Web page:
- Rooney Mara, Joaquin Phoenix, Chiwetel Ejiofor
- Helen Edmundson, Philippa Goslett
- Garth Davis
- PG (Canada), R (United States)
- Running Time
- 120 minutes
- Release Date
- April 12th, 2019
Whether or not your are religious, everyone has heard about Jesus but what about the infamous woman whose relationship with him has been disputed for centuries? The long-delayed (at least in North America) Mary Magdalene, attempts to shed some light on that relationship, relying on fairly obvious themes involving women in male environments but quickly loses track of whatever point it was attempting to make (if it was ever trying to make one) by trying to do too many things while succeeding at very few of them.
Following Mary (Mara), the film tells the story of the pilgrimage by Jesus (Phoenix) and his apostles to Jerusalem, ending with his crucifixion. Told from her perspective, the free-spirited Mary looks for purpose during a time that did not favor single women. From there, she would find Jesus and his apostles for which she would join during their pilgrimage where they would spread the word of God across the Israeli countryside to the people oppressed by Roman rule. Pretty much anyone aware of the Bible and/or has taken any Bible study more or less knows the story with filmmakers perhaps taking some liberties along the way.
The story tried to force a relationship between Mary and Jesus which failed since the film never went far enough with either character. Both were so shallow so it was difficult to gauge where each stood throughout the film. At times it was unclear who the story was about, jumping between shallow subplots for Mary and Jesus. As a result, it became easy to lose interest in either character as the film make it nearly impossible to connect with either of them or the story (despite pretty much knowing their stories already). Over the course of its 2 hour running time, the film becomes a chore to watch while waiting for the moment we all know is coming and whatever deeper message it tried to make will be lost on some viewers.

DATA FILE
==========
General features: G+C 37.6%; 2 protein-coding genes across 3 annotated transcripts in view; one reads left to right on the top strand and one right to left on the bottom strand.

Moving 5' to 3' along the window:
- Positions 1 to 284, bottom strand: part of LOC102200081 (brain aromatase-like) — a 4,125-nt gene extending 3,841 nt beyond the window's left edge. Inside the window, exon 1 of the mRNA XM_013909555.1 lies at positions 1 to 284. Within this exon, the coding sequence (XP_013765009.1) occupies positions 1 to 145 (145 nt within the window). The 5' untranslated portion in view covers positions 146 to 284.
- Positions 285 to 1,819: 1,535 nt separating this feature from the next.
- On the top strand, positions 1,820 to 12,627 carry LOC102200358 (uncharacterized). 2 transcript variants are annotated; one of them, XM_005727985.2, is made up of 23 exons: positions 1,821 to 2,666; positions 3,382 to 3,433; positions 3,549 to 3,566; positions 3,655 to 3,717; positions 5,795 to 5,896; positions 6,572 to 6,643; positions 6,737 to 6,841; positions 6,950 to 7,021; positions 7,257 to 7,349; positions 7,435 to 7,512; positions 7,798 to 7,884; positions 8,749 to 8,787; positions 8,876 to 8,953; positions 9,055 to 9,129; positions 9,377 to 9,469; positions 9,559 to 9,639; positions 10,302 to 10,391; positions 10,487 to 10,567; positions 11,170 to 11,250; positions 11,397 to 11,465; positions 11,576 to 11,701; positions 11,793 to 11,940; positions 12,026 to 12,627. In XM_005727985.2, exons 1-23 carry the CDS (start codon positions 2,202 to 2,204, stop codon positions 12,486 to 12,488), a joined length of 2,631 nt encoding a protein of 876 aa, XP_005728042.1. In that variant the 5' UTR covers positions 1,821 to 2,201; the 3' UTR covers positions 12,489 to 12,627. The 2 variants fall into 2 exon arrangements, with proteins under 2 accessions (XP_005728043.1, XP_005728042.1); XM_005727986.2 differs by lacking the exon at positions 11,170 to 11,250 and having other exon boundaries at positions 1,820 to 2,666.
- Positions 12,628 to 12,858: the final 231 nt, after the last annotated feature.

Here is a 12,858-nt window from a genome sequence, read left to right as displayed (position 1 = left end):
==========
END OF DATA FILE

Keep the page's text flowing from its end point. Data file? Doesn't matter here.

Due to the film’s slow pace and subtle delivery, many viewers may be bored by the proceedings. Being a religious-themed film, it unsurprisingly plays it safe by not ruffling any feathers in the religious community and taking an overly religious stance. Suffice it to say that any religious viewers will most likely not be offended by anything here and it will not convert anyone else. Despite everything else, it remains somewhat watchable thanks to its technical prowess. The beautiful cinematography, costumes, and score all do a commendable job at setting the scene so it’s unfortunate that there is still a disconnect with the script and story.
The film may not be the most compelling but Mara and Phoenix as Mary and Jesus respectively can certainly not be accused of not trying. Mara was okay and helped to somewhat elevate her character but there was only so much she could do despite occasionally getting swallowed by the rest of the film. Phoenix definitely had enough of a beard to play Jesus and he displayed enough charisma as well, however, his performance was a little too restrained. Ejiofor felt underused as Peter (one of Jesus’ apostles) who was just passenger until one substantive scene near the end.
This religious tale was too stretched thin to leave an impact but all the talent involved may make it worth the watch.
*Mary Magdalene opens in theatres on April 12th as a one week engagement in the following theatres:
Vancouver – International Village
Calgary – Cineplex Odeon Eau Claire Market Cinemas
Edmonton – Cineplex Odeon South Edmonton Cinemas
Mississauga – Cineplex Odeon Winston Churchill Cinemas
Toronto – Cineplex Cinemas Yonge-Dundas and VIP
Montreal – Cinéma Cineplex Odeon Quartier Latin*
*still courtesy of Elevation Pictures*